In other words, that criticism is lazy. By only really showing the horrors of the Holocaust in the periphery of the frame, oftentimes just out of focus (do we really need to see this darkness in utter clarity?), there is a painstaking quality to the production that really keeps it from separate, and distinctive, from other World War II pictures. In fact, it’s the restraint of a mature (yet still fresh) filmmaker to not manipulate us like many others would. The takes are long; the stares into pits of fire are even longer. The details in the production are what sell it. The red X painted across Saul’s work outfit marks him and his fate as a target, but speaking broadly this film arrives on the Croisette already attached with one. Thankfully it’s not lost within the memory cracks as the Festival charges on; it’s fundamentally too important for that to happen.

Comments are closed.

Quote Unquotesee all »

“When books become a thing, they can no longer be fine.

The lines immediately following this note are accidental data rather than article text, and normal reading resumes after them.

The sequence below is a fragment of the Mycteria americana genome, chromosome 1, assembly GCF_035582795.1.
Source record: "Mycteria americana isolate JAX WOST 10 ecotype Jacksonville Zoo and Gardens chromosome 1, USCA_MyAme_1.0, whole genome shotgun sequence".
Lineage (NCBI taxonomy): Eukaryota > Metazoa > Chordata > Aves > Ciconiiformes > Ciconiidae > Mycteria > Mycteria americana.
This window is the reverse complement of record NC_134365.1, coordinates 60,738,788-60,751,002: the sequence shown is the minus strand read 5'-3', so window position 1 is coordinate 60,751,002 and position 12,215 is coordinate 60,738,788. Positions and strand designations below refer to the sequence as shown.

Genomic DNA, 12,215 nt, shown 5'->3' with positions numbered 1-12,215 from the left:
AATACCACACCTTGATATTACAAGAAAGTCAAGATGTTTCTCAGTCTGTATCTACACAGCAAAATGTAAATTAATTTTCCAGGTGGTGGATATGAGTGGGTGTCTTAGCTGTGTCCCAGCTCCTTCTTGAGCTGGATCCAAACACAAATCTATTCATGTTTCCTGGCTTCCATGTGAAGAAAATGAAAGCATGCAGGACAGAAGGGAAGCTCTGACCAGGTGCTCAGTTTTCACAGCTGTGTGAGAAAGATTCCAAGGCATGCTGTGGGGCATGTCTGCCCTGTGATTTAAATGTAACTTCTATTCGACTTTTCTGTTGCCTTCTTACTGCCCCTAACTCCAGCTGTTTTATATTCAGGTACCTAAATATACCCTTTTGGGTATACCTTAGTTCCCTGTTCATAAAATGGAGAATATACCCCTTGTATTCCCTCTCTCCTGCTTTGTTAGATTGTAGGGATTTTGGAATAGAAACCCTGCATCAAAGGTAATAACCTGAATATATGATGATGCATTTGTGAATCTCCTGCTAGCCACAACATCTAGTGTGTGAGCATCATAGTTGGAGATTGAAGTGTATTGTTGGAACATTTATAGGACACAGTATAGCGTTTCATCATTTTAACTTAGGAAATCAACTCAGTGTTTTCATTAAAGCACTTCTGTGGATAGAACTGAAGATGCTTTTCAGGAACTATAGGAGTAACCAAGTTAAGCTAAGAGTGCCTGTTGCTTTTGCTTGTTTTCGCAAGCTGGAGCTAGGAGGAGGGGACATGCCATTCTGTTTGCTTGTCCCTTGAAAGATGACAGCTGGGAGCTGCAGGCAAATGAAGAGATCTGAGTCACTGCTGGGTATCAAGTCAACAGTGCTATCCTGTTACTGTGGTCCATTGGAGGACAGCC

“Literary people get mad at Knausgård the same way they get mad at Jonathan Franzen, a writer who, if I’m being honest, might be fine. I’m rarely honest about Jonathan Franzen. He’s an extremely annoying manI have only read bits and pieces of his novels, and while I’ve stopped reading many novels even though they were pretty good or great, I have always stopped reading Jonathan Franzen’s novels because I thought they were aggressively boring and dumb and smug. But why do I think this? I didn’t read him when he was a new interesting writer who wrote a couple of weird books and then hit it big with ‘The Corrections,’ a moment in which I might have picked him up with curiosity and read with an open mind; I only noticed him once, after David Foster Wallace had died, he became the heir apparent for the Great American Novelist position, once he had had that thing with Oprah and started giving interviews in which he said all manner of dumb shit; I only noticed him well after I had been told he was An Important Writer.